Correlates of intimate partner violence among men and women in an inner city emergency department.

University of Michigan, Rachel Upjohn Building, 4250 Plymouth Road, Ann Arbor, MI 48105, USA.
Journal of Addictive Diseases (Impact Factor: 1.46). 10/2009; 28(4):366-81. DOI: 10.1080/10550880903183018
Source: PubMed

ABSTRACT The current study surveyed medical or injured patients (men and women) in an inner city emergency department to examine the rates and correlates of intimate partner violence, including substance use patterns. Over a 2-year period, participants (n = 10,744) self-administered a computerized health survey during their emergency department visit that included screening items regarding past year history of intimate partner violence (including victimization and aggression). Overall, rates of any intimate partner violence involvement in past year were 8.7% (7.3% victimization and 4.4% aggression); however, women were more likely than men to report intimate partner violence. When examining participants' substance use patterns, participants who reported using both alcohol and cocaine were most likely to report intimate partner violence. Predictors of partner aggression and victimization were remarkably similar. This article provides unique data regarding correlates of past year intimate partner violence history among a comprehensive sample of male and female emergency department patients presenting for medical complaints or injury.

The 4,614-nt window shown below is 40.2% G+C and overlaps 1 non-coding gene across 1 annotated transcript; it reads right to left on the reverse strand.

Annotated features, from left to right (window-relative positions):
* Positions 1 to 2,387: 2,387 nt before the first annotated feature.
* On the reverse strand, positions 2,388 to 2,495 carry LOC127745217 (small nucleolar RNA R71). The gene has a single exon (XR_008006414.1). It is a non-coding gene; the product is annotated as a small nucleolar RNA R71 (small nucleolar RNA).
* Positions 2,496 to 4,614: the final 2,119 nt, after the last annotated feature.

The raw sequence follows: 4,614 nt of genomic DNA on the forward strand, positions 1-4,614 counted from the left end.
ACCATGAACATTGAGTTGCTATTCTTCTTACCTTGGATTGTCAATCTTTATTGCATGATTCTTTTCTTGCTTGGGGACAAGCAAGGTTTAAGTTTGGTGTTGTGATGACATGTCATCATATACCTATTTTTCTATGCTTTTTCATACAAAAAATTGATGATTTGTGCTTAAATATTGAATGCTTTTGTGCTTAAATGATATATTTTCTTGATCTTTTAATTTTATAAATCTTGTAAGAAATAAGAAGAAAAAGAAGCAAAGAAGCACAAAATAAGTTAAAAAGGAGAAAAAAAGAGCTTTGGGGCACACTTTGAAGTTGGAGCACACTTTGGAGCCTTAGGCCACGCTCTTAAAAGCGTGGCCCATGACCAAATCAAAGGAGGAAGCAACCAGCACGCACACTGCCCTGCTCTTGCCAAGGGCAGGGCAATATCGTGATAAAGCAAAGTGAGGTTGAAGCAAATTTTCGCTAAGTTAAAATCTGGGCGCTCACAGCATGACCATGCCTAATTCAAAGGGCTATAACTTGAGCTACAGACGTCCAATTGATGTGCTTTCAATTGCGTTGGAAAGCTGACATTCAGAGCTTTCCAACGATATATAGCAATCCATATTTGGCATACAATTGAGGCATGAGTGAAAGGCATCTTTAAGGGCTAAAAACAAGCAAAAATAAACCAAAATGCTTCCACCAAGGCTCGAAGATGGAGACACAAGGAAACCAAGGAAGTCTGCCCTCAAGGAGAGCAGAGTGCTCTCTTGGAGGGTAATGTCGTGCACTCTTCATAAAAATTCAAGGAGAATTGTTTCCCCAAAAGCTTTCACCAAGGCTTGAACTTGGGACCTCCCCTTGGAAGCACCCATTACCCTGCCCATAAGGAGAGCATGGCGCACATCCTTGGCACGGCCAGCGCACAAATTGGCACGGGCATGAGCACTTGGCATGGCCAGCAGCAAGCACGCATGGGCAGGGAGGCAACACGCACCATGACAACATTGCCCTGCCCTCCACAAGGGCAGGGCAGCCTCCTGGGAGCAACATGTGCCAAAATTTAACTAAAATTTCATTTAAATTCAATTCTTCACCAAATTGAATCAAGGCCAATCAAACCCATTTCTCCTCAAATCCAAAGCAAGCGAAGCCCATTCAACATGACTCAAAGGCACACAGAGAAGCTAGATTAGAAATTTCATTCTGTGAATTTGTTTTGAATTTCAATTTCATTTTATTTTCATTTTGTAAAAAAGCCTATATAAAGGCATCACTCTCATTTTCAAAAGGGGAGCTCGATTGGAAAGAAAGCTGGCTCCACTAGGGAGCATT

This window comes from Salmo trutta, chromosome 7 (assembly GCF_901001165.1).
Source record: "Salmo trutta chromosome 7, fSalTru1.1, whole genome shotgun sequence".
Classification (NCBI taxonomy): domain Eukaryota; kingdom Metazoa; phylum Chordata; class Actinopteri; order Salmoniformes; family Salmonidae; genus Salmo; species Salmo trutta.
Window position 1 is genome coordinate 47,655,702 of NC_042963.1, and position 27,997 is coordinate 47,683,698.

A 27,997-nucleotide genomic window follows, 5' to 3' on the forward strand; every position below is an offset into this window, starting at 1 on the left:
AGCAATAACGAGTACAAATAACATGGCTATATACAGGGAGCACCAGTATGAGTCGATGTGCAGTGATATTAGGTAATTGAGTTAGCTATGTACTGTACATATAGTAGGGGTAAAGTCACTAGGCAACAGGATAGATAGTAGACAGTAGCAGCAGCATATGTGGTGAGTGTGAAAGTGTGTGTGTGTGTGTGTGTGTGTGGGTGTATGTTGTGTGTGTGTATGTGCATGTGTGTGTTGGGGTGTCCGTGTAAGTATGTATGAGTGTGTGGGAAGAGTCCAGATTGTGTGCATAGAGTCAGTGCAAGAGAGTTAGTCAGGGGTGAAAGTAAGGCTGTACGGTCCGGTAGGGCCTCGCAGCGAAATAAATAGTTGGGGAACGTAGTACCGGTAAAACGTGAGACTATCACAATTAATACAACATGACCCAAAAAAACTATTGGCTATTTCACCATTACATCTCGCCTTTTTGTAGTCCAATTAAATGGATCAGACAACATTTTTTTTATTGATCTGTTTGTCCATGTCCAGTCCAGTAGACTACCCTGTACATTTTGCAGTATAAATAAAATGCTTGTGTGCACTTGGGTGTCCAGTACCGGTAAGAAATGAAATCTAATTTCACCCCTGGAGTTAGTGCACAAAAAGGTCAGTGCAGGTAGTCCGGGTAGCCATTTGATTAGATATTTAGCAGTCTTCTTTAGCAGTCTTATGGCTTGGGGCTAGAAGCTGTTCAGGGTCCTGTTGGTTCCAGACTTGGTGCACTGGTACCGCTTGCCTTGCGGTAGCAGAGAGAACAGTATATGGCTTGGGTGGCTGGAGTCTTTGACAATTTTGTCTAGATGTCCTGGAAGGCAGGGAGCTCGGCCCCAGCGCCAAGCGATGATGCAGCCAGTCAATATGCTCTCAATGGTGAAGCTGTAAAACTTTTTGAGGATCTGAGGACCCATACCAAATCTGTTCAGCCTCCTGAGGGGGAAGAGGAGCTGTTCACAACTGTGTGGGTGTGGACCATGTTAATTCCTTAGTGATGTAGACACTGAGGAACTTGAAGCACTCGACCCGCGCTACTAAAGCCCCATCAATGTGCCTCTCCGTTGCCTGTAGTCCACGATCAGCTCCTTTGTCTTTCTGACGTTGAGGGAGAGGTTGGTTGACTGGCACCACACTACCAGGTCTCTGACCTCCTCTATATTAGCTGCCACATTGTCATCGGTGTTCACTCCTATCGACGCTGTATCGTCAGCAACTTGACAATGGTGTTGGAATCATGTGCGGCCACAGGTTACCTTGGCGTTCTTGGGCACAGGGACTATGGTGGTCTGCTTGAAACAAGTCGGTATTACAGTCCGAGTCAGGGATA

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    ABSTRACT: Latino Americans report underutilization of treatment and poor treatment response for substance use and abuse compared to other racial/ethnic groups; thus, it is important to assess factors that contribute to these disparities. The current study objective was to assess the influence of family conflict on substance abuse treatment response in a sample of Latino Americans using two different yet complementary analyses. First, ordinary least squares regression was used to assess the association between overall family conflict and pre- and post-treatment substance use. Second, repeated measures latent class analysis was used to identify groups based on family member conflict and timing of conflict during treatment. Findings indicated that family conflict contributed unique variance to concurrent substance use; however pre-treatment family conflict was not related to post-treatment outcomes. Results also identified three distinct family conflict groups: no/low conflict, pre-treatment conflict, and post-treatment conflict who differed in pre- and post-treatment substance use. Post hoc investigation revealed that those who experienced pre-treatment conflict but low post-treatment conflict showed the greatest decrease in substance use. Findings highlight the importance of considering family conflict during all stages of treatment for Latino American substance users.
    Journal of Substance Abuse Treatment 08/2014; 49. DOI:10.1016/j.jsat.2014.07.011 · 3.14 Impact Factor
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